Not at my comp right now, but I know it lists /sda which is swap and then /sda2 and sda3 are both linux distro’s. One is about 10 GB (after converting the amount of blocks) and the other is 26.5 GB. My total drive space though is 80 GB.
When I setup virtualbox I made a 10GB partition. Then when I just installed bt4 I used its partitioner to make an even split of 26.5GB left for suse and 26.5 for bt4.

I can load up the suse live cd and see both the suse os on my hardrive and all of the files in it as well as the bt drive.

if you see bt4 Grub menu at boot and it uses the same Grub as Ubuntu, just typing sudo update-grub in a terminal would add an entry for openSUSE. That’s how it would work in Ubuntu. If on the other hand it says “command not found”, try to type grub. If it starts a grub shell, it uses Legacy Grub, as in openSUSE. In that case, You could simply copy/paste the openSUSE boot entry from /boot/grub/menu.lst on your openSUSE partition to /boot/grub/menu.lst ont your bt4 partition. But I would assume, since bt is based on Ubuntu, that it uses Grub2.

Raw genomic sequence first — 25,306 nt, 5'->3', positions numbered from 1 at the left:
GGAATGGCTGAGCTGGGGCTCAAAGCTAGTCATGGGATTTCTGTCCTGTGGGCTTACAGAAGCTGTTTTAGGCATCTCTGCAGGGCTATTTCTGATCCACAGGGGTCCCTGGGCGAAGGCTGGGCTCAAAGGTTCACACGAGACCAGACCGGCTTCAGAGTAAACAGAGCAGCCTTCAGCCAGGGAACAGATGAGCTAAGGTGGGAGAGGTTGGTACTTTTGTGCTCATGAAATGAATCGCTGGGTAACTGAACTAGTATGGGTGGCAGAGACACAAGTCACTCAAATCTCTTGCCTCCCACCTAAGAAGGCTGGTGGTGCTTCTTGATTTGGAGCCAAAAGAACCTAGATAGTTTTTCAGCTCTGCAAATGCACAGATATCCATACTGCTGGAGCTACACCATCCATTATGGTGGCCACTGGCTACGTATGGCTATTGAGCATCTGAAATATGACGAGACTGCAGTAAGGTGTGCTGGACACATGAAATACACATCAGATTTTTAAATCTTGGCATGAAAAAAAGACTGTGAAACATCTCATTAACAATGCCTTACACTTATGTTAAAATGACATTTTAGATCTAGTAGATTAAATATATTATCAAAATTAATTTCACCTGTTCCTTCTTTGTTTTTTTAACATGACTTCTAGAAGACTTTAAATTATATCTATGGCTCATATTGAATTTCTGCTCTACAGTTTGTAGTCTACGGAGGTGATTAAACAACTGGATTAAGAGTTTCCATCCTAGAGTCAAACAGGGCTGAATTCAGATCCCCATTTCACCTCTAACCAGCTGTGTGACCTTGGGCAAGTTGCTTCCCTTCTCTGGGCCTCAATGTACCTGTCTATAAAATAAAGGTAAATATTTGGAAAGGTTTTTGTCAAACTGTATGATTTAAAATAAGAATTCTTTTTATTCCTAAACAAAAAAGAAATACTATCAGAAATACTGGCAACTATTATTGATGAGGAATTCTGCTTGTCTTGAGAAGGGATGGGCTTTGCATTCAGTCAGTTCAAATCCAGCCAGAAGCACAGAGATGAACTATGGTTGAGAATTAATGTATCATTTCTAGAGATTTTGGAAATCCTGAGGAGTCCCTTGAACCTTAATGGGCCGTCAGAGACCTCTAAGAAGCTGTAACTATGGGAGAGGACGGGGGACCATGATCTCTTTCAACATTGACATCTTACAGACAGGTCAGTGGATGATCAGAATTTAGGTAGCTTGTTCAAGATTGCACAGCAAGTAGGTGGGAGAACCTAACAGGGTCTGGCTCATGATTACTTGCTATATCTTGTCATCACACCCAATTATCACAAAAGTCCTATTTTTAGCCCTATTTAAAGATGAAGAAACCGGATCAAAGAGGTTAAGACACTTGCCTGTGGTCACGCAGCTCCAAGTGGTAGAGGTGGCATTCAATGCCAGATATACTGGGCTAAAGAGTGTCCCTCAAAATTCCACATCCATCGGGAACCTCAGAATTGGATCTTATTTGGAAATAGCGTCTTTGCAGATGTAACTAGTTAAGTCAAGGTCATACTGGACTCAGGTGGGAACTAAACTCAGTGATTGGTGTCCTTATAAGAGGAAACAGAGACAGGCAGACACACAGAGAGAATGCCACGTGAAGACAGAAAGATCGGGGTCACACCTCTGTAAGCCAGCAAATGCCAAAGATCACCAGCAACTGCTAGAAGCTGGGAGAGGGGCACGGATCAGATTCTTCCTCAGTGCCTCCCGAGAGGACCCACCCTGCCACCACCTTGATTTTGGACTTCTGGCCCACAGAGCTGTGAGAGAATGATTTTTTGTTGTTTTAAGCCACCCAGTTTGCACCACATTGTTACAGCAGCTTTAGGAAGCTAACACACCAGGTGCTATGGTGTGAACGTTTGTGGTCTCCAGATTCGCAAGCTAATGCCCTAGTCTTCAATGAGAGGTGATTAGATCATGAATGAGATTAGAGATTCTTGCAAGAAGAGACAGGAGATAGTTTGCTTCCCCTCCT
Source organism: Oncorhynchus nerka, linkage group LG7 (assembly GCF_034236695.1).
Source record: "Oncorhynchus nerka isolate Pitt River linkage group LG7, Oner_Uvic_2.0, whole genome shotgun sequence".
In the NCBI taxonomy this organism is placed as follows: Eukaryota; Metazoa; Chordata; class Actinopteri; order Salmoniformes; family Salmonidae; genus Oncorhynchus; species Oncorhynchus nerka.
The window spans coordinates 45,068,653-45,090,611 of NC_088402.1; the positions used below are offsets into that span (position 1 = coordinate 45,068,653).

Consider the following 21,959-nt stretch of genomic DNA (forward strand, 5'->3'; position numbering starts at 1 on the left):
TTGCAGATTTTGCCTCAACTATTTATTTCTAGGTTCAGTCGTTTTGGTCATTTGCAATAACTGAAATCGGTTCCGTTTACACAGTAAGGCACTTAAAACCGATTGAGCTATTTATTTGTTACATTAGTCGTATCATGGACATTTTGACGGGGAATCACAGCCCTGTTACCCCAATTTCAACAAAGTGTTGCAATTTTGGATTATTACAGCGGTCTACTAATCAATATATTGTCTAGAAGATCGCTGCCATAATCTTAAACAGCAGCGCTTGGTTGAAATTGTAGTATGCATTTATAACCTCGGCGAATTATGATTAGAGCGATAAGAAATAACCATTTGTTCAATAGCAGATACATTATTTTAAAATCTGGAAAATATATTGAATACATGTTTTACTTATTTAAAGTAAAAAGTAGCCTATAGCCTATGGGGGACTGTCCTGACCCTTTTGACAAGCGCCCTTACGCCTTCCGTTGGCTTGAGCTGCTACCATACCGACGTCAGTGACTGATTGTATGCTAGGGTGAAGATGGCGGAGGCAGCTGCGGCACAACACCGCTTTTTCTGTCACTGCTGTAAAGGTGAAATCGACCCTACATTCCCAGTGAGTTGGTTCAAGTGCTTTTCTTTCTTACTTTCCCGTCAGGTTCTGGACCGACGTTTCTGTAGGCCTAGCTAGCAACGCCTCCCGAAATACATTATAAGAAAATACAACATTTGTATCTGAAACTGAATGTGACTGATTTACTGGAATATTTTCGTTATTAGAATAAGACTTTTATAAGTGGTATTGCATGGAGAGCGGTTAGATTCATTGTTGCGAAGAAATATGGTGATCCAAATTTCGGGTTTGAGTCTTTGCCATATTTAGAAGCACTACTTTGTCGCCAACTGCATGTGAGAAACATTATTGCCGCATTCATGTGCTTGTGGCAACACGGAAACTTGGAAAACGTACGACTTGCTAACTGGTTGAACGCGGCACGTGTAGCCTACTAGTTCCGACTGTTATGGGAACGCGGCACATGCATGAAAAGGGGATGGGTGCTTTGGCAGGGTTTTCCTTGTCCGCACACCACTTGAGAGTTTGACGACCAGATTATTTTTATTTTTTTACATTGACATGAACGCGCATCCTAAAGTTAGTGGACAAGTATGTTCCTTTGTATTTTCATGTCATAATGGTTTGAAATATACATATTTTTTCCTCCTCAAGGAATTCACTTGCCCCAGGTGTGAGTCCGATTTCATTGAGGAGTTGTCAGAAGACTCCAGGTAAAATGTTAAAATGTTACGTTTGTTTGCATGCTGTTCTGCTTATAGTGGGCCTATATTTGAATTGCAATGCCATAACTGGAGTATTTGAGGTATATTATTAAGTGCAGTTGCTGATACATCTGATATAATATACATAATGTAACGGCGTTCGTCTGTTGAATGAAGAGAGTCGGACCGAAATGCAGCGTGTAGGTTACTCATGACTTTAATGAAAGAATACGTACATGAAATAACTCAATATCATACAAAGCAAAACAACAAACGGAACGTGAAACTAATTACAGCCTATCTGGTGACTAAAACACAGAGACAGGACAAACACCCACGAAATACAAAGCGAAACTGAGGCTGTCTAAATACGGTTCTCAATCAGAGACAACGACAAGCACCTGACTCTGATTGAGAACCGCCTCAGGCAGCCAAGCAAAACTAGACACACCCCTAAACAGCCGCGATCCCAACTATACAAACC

Using the grub update, it performed some actions. Looked good, but after restart still not able to access suse :-/ Just typing “grub” in bt4 terminal worked too and pulled up:
Minimal BASH-like line editing is supported. For
the first word, TAB lists possible command
completions. Anywhere else TAB lists the possible
completions of a device/filename. ]

I booted up the suse LiveCD to copy the boot menu like you said, but even though I have access to both suse and bt4 partitions and can browse the files, I cannot find it because I can’t find the file systems folder that contains the boot folder?
Is there someplace where I can find it?

Any other help? Thank you for continuing to help me through this problem!